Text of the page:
September 17, 2015

Review App Ex from last time

- Modeling the relationship between variables
- Focus on
*linear*models (but remember there are other types of models too!)

- Focus on
Application Exercise: model prices of Paris Paintings

**Due Tuesday:**Finish App Ex + Reading (you'll receive an email with a link after class)

library(ggplot2) library(dplyr) library(stringr)

pp <- read.csv("paris_paintings.csv", stringsAsFactors = FALSE) %>% tbl_df()

class(pp$price)

## [1] "character"

table(pp$price)[1:10]

## ## 1,000.0 1,000.4 1,001.0 1,002.0 1,004.0 1,005.0 1,006.0 1,008.0 1,011.0 1,035.5 ## 20 1 4 4 1 1 2 1 1 2

Replace `,`

with `` (blank), and save the variable as numeric:

pp <- pp %>% mutate(price = as.numeric(str_replace(price, ",", "")))

Much better…

class(pp$price)

## [1] "numeric"

Describe the distribution of prices of paintings.

ggplot(data = pp, aes(x = price)) + geom_histogram(binwidth = 1000)

We can represent relationships between variables using

**function**- A function is a mathematical concept: the relationship between an output and one or more inputs.
- Plug in the inputs and receive back the output
- Example: the formula \(y = 3x + 7\) is a function with input \(x\) and output \(y\), when \(x\) is \(5\), the output \(y\) is \(22\)

ggplot(data = pp, aes(x = Width_in, y = Height_in)) + geom_point() + stat_smooth(method = "lm") # lm for linear model

**Response variable:**Variable whose behavior or variation you are trying to understand, on the y-axis (dependent variable)**Explanatory variables:**Other variables that you want to use to explain the variation in the response, on the x-axis (independent variables)**Model value:**Output of the function**model function**- The model function gives the typical value of the response variable
*conditioning*on the explanatory variables - Also called the
**predicted value**

- The model function gives the typical value of the response variable
**Residuals:**Show how far each case is from its model value- \(residual = actual~value - model~value\)
- Tells how far above the model function each case is

What does a negative residual mean? Which paintings on the plot have have negative residuals?

How, if at all, the relatonship between width and height of paintings vary by whether or not they have any landscape elements?

Here is the code for the two plots in the previous slide

# points colored by landsALL type ggplot(data = pp, aes(x = Width_in, y = Height_in, color = factor(landsALL))) + geom_point(alpha = 0.4) + stat_smooth(method = "lm")

# points not colored by landsALL type ggplot(data = pp, aes(x = Width_in, y = Height_in)) + geom_point(alpha = 0.4) + stat_smooth(method = "lm")

Models can sometimes reveal patterns that are not evident in a graph of the data. This is a great advantage of modeling over simple visual inspection of data.

There is a real risk, however, that a model is imposing structure that is not really there on the scatter of data, just as people imagine animal shapes in the stars. A skeptical approach is always warranted.

is just as important as the model, if not more!

*Statistics is the explanation of variation in the context of what remains unexplained.*

The scatter suggests that there might be other factors that account for large parts of painting-to-painting variability, or perhaps just that randomness plays a big role.

Adding more explanatory variables to a model can sometimes usefully reduce the size of the scatter around the model. (We'll talk more about this later.)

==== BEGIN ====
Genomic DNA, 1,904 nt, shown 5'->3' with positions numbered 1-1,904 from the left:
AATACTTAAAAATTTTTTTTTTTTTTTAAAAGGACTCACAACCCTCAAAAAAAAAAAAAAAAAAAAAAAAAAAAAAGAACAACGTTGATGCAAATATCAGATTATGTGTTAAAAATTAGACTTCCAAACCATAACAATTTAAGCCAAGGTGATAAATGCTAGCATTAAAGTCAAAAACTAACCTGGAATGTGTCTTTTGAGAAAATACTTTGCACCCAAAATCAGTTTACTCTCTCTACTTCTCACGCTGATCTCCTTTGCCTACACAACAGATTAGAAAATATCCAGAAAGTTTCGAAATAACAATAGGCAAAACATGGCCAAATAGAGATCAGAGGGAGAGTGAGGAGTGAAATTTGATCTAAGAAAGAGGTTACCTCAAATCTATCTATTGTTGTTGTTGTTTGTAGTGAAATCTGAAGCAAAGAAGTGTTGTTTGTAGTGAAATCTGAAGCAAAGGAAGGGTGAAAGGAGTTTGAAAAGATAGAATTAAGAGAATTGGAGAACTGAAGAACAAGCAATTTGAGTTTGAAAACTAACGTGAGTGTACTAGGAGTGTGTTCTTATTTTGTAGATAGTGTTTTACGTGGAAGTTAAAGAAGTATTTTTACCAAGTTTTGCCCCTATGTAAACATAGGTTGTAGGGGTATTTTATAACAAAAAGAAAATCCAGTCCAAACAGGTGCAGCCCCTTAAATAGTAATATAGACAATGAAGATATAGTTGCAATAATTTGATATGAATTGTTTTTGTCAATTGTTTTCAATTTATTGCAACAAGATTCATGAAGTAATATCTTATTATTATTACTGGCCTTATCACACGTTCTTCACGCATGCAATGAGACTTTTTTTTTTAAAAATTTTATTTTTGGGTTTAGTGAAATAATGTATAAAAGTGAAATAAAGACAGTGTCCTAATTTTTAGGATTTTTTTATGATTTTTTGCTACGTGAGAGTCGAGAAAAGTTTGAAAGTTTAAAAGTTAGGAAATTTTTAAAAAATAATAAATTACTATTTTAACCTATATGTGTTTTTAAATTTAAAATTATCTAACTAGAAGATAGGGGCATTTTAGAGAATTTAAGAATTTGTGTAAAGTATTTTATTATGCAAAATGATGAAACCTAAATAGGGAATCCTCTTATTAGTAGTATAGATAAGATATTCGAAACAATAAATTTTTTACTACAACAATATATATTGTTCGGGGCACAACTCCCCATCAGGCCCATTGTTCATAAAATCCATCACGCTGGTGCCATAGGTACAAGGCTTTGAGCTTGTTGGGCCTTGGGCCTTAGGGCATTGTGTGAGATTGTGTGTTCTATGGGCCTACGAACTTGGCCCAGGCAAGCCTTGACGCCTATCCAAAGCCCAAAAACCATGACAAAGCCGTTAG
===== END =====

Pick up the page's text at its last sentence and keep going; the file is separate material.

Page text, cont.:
Explanation: Characterize the relationship between \(y\) and \(x\) via

*slopes*for numerical explanatory variables or*differences*for categorical explanatory variablesPrediction: Plug in \(x\), get the predicted \(y\)

lm(Height_in ~ Width_in, data = pp)

## ## Call: ## lm(formula = Height_in ~ Width_in, data = pp) ## ## Coefficients: ## (Intercept) Width_in ## 3.6214 0.7808

\[ \widehat{Height_{in}} = 3.62 + 0.78~Width_{in} \]

**Slope:**For each additional inch the painting is wider, the height is expected to be higher, on average, by 0.78 inches.**Intercept:**Paintings that are 0 inches wide are expected to be 3.62 inches high, on average.- Does this make sense?

lm(Height_in ~ factor(landsALL), data = pp)

## ## Call: ## lm(formula = Height_in ~ factor(landsALL), data = pp) ## ## Coefficients: ## (Intercept) factor(landsALL)1 ## 22.680 -5.645

\[ \widehat{Height_{in}} = 22.68 - 5.65~landsALL \]

**Slope:**Paintings that have some landscape features are expected, on average, to be 5.65 inches shorter than paintings that don't have landscape features.- Compares the baseline level (
`landsALL = 0`

) to the other level (`landsALL = 1`

).

- Compares the baseline level (
**Intercept:**Paintings that don't have landscape features are expected, on average, to be 22.68 inches tall.

lm(Height_in ~ school_pntg, data = pp)

## ## Call: ## lm(formula = Height_in ~ school_pntg, data = pp) ## ## Coefficients: ## (Intercept) school_pntgD/FL school_pntgF school_pntgG school_pntgI ## 14.000 2.329 10.197 1.650 10.287 ## school_pntgS school_pntgX ## 30.429 2.869

When the categorical explanatory variable has many levels, they're encoded to

**dummy variables**.Each coefficient describes the expected difference between heights in that particular school compared to the baseline level.

Remember this when interpreting model coefficients

On average, how tall are paintings that are 60 inches wide? \[ \widehat{Height_{in}} = 3.62 + 0.78~Width_{in} \]

3.62 + 0.78 * 60

## [1] 50.42

"On average, we expect paintings that are 60 inches wide to be 50.42 inches high."

**Warning:** We "expect" this to happen, but there will be some variability. (We'll learn about measuring the variability around the prediction later.)

On average, how tall are paintings that are 400 inches wide? \[ \widehat{Height_{in}} = 3.62 + 0.78~Width_{in} \]